Transformative learning through the inclusion of racialised discourse international development studies
(University College London)
Paper short abstract:
This paper seeks to explore how the inclusion of racialized discourse in international development education aid in building transformative learning experiences to students who embark on the programme.
Paper long abstract:
International development studies attract students from all over the world, many with the desire to make a positive contribution to the development agenda of their countries of origin or to developing countries. Part of the pedagogy planned around international development education includes the art of critical thinking, exposing students to the tools and techniques in promoting development and connecting students to research. With development discourse situated in a 'space' where the agenda is mostly driven by actors in the global north, this paper seeks to explore how the inclusion of racialized discourse in international development education aid in building transformative learning experiences to students. With an increased number of students calling on Higher Education Institutions to liberate the curriculum, delivering a truly transformative learning that shapes the industry should include diversifying the curriculum and confronting the silences on racialized discourse present within development practices. This is critical to truly opening up international development education because not only does it address real-life issues, it also provides an avenue to begin to confront the challenges present in working in the development industry. Deborah Eade (2010) touches on some of the difficulties faced by southern researchers in breaking into the development industry. She states that "if Southern researchers and development practitioners break into the international market, it is increasingly as consultants…". Transformative learning in higher education should be characterized by its nature to afford students with all-around learning experiences that afford them to be both critical thinkers as well as ethical practitioners.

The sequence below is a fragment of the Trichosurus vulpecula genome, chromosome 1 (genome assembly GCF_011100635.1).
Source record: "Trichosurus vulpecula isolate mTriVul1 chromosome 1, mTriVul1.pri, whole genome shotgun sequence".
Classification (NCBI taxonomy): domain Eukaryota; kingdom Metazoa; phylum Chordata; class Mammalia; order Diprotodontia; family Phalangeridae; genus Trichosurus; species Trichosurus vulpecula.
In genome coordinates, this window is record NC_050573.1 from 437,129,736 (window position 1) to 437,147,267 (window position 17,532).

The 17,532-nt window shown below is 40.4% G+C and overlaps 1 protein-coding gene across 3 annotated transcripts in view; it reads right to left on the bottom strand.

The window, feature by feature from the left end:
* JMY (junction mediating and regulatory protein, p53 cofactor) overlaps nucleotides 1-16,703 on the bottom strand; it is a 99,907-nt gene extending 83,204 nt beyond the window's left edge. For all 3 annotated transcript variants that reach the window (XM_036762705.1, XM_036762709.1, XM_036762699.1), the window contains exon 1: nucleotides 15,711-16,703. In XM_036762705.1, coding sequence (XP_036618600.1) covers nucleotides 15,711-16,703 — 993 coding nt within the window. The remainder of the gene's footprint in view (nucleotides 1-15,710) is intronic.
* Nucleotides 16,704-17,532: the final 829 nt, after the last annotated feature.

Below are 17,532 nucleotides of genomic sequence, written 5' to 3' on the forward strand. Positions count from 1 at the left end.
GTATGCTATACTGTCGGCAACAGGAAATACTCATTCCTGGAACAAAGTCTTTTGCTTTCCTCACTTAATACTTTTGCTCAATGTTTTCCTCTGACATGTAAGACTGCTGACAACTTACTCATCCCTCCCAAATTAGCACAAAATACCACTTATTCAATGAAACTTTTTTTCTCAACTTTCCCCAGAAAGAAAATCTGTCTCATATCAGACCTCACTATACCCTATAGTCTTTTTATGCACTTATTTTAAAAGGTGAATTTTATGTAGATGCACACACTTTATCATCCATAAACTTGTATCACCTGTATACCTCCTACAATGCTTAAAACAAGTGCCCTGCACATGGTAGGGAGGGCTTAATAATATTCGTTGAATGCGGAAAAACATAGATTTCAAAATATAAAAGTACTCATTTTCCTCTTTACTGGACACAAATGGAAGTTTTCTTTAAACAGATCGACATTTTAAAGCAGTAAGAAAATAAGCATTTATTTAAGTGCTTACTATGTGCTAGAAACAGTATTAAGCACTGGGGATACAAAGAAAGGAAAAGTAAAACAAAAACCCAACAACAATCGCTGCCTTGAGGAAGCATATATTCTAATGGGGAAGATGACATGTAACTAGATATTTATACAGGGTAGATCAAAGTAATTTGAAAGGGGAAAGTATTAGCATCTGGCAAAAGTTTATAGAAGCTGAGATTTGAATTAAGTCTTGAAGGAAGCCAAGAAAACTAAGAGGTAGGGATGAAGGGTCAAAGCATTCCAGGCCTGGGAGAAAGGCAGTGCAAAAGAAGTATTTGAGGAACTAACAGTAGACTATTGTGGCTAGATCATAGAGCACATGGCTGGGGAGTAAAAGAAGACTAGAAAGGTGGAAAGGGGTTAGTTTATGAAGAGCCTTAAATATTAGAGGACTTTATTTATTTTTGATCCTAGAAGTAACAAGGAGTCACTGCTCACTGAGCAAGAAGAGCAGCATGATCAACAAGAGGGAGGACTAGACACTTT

"We want skills! You'll get critical thinking!" - Opening up international development education